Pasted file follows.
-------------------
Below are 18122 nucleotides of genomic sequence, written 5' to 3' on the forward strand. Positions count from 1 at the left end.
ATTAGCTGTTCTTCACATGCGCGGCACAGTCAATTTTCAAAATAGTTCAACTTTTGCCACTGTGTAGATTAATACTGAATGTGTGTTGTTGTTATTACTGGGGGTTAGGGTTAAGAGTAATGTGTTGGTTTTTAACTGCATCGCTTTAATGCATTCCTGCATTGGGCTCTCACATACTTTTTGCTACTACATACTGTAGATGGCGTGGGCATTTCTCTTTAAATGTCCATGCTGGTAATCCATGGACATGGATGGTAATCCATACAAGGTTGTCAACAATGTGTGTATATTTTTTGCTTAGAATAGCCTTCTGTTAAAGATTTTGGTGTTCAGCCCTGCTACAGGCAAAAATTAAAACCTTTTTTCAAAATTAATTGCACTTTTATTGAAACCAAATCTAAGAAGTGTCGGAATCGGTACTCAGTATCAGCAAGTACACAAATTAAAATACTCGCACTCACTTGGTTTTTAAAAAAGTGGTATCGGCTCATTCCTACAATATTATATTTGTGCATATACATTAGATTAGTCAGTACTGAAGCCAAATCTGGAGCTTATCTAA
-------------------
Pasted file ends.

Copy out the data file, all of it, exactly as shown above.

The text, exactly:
Below are 18122 nucleotides of genomic sequence, written 5' to 3' on the forward strand. Positions count from 1 at the left end.
ATTAGCTGTTCTTCACATGCGCGGCACAGTCAATTTTCAAAATAGTTCAACTTTTGCCACTGTGTAGATTAATACTGAATGTGTGTTGTTGTTATTACTGGGGGTTAGGGTTAAGAGTAATGTGTTGGTTTTTAACTGCATCGCTTTAATGCATTCCTGCATTGGGCTCTCACATACTTTTTGCTACTACATACTGTAGATGGCGTGGGCATTTCTCTTTAAATGTCCATGCTGGTAATCCATGGACATGGATGGTAATCCATACAAGGTTGTCAACAATGTGTGTATATTTTTTGCTTAGAATAGCCTTCTGTTAAAGATTTTGGTGTTCAGCCCTGCTACAGGCAAAAATTAAAACCTTTTTTCAAAATTAATTGCACTTTTATTGAAACCAAATCTAAGAAGTGTCGGAATCGGTACTCAGTATCAGCAAGTACACAAATTAAAATACTCGCACTCACTTGGTTTTTAAAAAAGTGGTATCGGCTCATTCCTACAATATTATATTTGTGCATATACATTAGATTAGTCAGTACTGAAGCCAAATCTGGAGCTTATCTAA